This introductory text has been designed to discuss those aspects of sociology which are most relevant to nursing and health care. Divided into three sections, the text covers sociology, nursing and everyday life as well as the healthcare system and the experience of illness.
In its pursuit to bring about an awakening among students of nursing about human social behavior, this second edition of Sociology for Nurses continues to build on sociological theories that are of relevance to the nursing community. Conforming to the syllabus prescribed by the Indian Nursing Council and catering to the needs of second year B. Sc Nursing students, this book provides jargon-free explanation of even the most difficult concepts to the student's benefit.
This introductory text looks at sociology as it applies to both health and health care. The principle sociological concepts in health are discussed as well as the whole context within which nurses function as professionals.
Delivering knowledge, theory and skills for the NMC Future Nurse curriculum. This definitive textbook introduces the core topics and essential information that every nursing student will need to master during their degree. Written by a diverse team of nursing educators from around the UK, with input from patients, practitioners and students, the book delivers a complete solution that challenges modern nursing practice and prepares students for the changing health needs of communities and individuals. Key features: Adopts a values-based and person-centred approach to nursing Modelled on the NMC Standards providing full coverage of the core curriculum Real-life ‘voices’ and experiences from patients, students and practitioners bring the subject to life Includes active learning features that develop graduate nursing skills such as critical thinking, reflection and evidence-based practice Lecturers and educators can also access a collection of exclusive teaching materials including presentation slides for each chapter, hundreds of multiple choice and short-form questions, guided case studies as well as recommendations for video-based activities with assignable questions.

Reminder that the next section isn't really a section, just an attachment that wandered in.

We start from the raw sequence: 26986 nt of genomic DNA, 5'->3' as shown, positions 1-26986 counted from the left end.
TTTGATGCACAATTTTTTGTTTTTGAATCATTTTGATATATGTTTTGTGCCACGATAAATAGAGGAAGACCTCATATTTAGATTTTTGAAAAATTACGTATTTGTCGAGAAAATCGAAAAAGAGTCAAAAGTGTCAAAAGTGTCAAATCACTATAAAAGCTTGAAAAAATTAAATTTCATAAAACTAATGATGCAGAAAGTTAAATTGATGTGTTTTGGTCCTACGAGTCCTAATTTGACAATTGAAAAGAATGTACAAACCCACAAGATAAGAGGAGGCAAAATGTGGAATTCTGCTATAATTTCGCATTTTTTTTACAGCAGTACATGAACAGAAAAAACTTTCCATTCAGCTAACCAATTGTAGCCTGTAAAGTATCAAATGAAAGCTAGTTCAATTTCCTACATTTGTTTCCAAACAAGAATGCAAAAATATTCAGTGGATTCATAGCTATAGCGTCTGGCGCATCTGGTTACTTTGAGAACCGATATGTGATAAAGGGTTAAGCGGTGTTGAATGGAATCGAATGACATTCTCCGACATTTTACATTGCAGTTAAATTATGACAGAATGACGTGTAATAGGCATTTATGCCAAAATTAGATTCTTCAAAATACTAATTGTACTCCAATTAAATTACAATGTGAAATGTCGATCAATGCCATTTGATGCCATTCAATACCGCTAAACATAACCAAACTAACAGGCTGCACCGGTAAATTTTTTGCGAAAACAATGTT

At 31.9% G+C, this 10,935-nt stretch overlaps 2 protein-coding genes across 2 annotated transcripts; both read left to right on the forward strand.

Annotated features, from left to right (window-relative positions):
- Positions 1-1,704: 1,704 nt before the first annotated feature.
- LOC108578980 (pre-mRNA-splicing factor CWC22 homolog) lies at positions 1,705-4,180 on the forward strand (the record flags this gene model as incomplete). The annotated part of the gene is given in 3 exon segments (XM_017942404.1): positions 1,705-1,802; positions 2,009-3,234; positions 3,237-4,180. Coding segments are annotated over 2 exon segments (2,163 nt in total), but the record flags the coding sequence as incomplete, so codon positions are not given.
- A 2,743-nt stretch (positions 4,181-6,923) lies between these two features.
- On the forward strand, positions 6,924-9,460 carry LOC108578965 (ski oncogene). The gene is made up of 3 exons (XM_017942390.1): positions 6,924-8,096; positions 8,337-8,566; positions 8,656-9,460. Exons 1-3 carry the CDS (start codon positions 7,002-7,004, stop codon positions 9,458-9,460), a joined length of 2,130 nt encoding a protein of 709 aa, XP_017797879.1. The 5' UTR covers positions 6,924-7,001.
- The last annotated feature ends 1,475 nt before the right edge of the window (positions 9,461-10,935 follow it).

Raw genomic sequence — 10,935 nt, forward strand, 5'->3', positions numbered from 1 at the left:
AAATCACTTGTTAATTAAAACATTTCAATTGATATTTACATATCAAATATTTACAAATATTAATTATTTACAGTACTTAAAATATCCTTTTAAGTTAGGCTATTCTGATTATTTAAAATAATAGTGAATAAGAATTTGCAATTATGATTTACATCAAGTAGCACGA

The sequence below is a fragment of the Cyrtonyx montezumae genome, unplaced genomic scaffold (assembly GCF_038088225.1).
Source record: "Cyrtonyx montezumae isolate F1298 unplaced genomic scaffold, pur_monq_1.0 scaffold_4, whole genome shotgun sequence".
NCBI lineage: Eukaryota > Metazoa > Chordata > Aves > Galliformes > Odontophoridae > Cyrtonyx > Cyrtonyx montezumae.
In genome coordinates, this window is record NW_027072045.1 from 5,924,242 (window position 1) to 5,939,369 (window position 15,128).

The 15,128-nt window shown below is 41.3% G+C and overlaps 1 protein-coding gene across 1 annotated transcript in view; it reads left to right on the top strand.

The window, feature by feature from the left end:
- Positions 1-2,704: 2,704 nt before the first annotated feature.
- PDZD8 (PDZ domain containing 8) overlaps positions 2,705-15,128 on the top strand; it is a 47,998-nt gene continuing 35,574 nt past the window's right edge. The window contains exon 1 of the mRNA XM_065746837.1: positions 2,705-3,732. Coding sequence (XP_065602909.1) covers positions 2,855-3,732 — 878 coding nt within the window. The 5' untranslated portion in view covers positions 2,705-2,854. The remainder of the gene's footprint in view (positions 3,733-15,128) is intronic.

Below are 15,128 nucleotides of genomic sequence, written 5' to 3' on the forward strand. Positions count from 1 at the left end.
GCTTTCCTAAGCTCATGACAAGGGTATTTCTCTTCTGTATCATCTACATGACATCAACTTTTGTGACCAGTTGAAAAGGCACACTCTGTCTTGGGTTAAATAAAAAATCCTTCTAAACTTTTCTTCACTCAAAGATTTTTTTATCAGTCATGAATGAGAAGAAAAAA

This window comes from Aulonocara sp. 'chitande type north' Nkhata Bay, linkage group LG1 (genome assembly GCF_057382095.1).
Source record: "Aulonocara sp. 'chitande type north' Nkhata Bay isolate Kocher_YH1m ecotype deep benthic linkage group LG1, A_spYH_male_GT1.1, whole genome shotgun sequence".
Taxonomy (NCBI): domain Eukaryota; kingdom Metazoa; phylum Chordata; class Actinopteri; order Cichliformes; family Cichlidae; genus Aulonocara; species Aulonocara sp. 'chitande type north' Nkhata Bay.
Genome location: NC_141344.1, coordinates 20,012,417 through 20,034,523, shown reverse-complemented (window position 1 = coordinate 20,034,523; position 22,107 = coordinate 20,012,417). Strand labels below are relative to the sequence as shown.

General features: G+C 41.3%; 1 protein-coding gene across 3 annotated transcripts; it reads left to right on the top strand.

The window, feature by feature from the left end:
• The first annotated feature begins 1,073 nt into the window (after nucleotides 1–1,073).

Brief yet containing the whole of the INC-prescribed syllabus, this book primarily aims at catering to the curricular needs of B.Sc. nursing students. It will, however, be of immense use for the GNM students and the degree students of various streams studying sociology. Written with a view to fulfil the requirement of student nurses. Includes substantially new approaches/aspects on the various topics. Contains the latest data in chapters relating to demography, population, social problems and national health-related programmes. Contains exam-oriented questions at the end of chapters. Has multiple-choice questions, which help students have a firm grasp on the subject
This book studies the sociology of health and medicine across three different countries, the USA, UK and Australia, examining the nature of disciplines and their specialties and posing sociological questions about the formation of intellectual fields and their social relations.
In recent years there have been major developments in how long term conditions are managed and so it is important nurses understand the rationale behind policy initiatives and their implications for practice. This timely book provides a unique examination of the sociology surrounding long term conditions and the experiences of the patients who have them. It examines the social context of chronic illness and contains individual chapters on the common long term conditions present in the United Kingdom today.